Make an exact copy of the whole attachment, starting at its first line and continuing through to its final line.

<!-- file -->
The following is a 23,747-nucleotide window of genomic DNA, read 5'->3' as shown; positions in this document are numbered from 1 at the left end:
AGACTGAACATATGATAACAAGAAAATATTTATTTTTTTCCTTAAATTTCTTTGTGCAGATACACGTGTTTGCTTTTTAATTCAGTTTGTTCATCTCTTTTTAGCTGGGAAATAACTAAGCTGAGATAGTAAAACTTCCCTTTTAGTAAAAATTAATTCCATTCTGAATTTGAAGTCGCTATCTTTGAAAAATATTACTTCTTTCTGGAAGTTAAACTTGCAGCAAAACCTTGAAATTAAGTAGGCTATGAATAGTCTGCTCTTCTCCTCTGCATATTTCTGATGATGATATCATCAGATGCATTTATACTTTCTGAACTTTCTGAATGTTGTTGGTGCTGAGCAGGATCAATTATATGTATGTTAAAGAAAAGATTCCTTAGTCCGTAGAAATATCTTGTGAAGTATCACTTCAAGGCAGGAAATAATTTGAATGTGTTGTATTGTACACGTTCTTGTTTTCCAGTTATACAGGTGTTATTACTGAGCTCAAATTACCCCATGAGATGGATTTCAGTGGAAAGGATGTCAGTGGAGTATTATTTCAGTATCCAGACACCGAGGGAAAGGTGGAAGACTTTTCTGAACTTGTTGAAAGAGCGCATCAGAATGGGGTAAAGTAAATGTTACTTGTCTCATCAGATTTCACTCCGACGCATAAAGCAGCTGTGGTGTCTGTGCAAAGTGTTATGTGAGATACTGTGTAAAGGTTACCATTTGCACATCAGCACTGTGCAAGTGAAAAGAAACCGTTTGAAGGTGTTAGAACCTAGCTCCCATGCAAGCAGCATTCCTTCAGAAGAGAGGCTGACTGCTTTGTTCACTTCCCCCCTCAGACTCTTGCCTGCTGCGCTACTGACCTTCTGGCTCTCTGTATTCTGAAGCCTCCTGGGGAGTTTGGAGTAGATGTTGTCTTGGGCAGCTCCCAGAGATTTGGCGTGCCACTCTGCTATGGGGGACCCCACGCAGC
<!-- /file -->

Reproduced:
The following is a 23,747-nucleotide window of genomic DNA, read 5'->3' as shown; positions in this document are numbered from 1 at the left end:
AGACTGAACATATGATAACAAGAAAATATTTATTTTTTTCCTTAAATTTCTTTGTGCAGATACACGTGTTTGCTTTTTAATTCAGTTTGTTCATCTCTTTTTAGCTGGGAAATAACTAAGCTGAGATAGTAAAACTTCCCTTTTAGTAAAAATTAATTCCATTCTGAATTTGAAGTCGCTATCTTTGAAAAATATTACTTCTTTCTGGAAGTTAAACTTGCAGCAAAACCTTGAAATTAAGTAGGCTATGAATAGTCTGCTCTTCTCCTCTGCATATTTCTGATGATGATATCATCAGATGCATTTATACTTTCTGAACTTTCTGAATGTTGTTGGTGCTGAGCAGGATCAATTATATGTATGTTAAAGAAAAGATTCCTTAGTCCGTAGAAATATCTTGTGAAGTATCACTTCAAGGCAGGAAATAATTTGAATGTGTTGTATTGTACACGTTCTTGTTTTCCAGTTATACAGGTGTTATTACTGAGCTCAAATTACCCCATGAGATGGATTTCAGTGGAAAGGATGTCAGTGGAGTATTATTTCAGTATCCAGACACCGAGGGAAAGGTGGAAGACTTTTCTGAACTTGTTGAAAGAGCGCATCAGAATGGGGTAAAGTAAATGTTACTTGTCTCATCAGATTTCACTCCGACGCATAAAGCAGCTGTGGTGTCTGTGCAAAGTGTTATGTGAGATACTGTGTAAAGGTTACCATTTGCACATCAGCACTGTGCAAGTGAAAAGAAACCGTTTGAAGGTGTTAGAACCTAGCTCCCATGCAAGCAGCATTCCTTCAGAAGAGAGGCTGACTGCTTTGTTCACTTCCCCCCTCAGACTCTTGCCTGCTGCGCTACTGACCTTCTGGCTCTCTGTATTCTGAAGCCTCCTGGGGAGTTTGGAGTAGATGTTGTCTTGGGCAGCTCCCAGAGATTTGGCGTGCCACTCTGCTATGGGGGACCCCACGCAGC